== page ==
Since he first saw it in 1983, M.H. “Dutch” Salmon advocated for a free-flowing Gila River. Salmon died in March, but his allies are fighting a diversion proposal. | Illustration by Maddy Olson
This story was published in collaboration with Bitterroot, an online magazine about the politics, economy, culture, and environment of the West. On the sunny afternoon decades ago when M.H. “Dutch” Salmon first set eyes on the Gila River, he was not impressed. “This was no river,” he would later write.
Storage facilities in the Permian Basin. Photo by Elizabeth Miller. Stepping to the microphone at a press conference wrapping up this year’s legislative session, House Speaker Brian Egolf, D-Santa Fe, hammered the podium to the drum beat for Queen’s “We Will Rock You” before declaring it the “best, most productive” legislative session in state history. He proclaimed major achievements in education funding, criminal justice reform, a path for carbon-free electricity — and a bill that would save 100,000 acre feet of water each year from use in oil fields. “The produced water bill, I think, is going to go down as one of the greatest environmental accomplishments to come out of the state legislature of New Mexico,” Egolf said.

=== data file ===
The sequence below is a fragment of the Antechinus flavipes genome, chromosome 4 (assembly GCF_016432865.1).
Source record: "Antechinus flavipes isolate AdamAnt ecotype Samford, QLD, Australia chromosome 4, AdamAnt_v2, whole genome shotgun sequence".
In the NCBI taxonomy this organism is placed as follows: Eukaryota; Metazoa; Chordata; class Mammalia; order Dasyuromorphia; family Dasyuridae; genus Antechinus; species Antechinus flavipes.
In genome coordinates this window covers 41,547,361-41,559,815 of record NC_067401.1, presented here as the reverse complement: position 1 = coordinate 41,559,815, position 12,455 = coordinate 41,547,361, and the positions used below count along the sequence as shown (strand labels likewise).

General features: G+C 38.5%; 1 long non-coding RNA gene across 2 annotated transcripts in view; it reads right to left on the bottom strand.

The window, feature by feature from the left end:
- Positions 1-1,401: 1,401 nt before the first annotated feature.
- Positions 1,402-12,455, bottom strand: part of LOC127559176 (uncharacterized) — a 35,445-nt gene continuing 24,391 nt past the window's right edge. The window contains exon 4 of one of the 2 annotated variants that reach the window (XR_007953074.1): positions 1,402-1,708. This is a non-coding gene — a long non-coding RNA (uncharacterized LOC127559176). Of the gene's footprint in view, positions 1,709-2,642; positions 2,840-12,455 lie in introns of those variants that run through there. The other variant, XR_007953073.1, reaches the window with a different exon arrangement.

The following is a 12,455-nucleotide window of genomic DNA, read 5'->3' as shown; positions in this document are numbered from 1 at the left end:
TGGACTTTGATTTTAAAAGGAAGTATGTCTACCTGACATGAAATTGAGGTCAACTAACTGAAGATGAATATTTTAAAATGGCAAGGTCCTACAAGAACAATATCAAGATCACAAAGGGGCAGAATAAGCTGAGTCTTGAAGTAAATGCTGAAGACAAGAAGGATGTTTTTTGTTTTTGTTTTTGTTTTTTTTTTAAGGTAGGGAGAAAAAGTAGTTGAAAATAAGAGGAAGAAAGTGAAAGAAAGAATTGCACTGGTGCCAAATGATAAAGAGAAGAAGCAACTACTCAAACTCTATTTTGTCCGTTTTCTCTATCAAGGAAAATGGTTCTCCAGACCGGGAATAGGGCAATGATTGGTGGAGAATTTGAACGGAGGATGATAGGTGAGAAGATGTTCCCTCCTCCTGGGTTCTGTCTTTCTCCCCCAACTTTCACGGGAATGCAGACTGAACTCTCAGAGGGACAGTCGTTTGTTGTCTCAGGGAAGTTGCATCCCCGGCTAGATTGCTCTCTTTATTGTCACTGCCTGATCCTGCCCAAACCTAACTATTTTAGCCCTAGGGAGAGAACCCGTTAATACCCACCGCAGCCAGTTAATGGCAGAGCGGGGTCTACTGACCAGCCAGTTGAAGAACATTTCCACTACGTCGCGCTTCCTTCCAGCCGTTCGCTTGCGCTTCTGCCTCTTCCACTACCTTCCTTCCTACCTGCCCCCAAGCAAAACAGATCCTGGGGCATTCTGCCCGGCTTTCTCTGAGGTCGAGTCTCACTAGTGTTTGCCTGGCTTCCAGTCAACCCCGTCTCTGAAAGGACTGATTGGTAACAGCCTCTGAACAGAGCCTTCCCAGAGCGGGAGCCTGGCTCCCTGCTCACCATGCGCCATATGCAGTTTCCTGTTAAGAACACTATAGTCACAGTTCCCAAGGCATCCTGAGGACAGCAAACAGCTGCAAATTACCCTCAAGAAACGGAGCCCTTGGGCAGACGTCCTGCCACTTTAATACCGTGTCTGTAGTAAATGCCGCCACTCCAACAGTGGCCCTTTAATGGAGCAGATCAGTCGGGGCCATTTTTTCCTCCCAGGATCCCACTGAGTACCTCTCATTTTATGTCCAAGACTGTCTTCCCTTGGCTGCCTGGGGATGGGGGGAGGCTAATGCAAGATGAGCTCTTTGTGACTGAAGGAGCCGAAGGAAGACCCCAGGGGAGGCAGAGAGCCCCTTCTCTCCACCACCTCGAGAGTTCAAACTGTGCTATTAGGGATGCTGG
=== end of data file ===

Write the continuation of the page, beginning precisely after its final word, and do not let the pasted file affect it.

It was a mixed session for people who care about climate change and its effects. The state secured some large-scale wins, but failed to advance measures that would diversify the electrical grid and support individual households in reducing their own carbon footprint. And while measures to hold oil and gas companies accountable for violations of the Oil and Gas Act passed, there was little appetite among lawmakers for drawing more royalty money from an industry responsible for a billion dollar surplus this year. The flagship win for Democrats was the Energy Transition Act, SB 489, which commits the state to 100 percent carbon-free power by 2050. That bill schedules a payment plan for closing the San Juan Generating Station, a coal-fired power plant that supplies Public Service Company of New Mexico (PNM).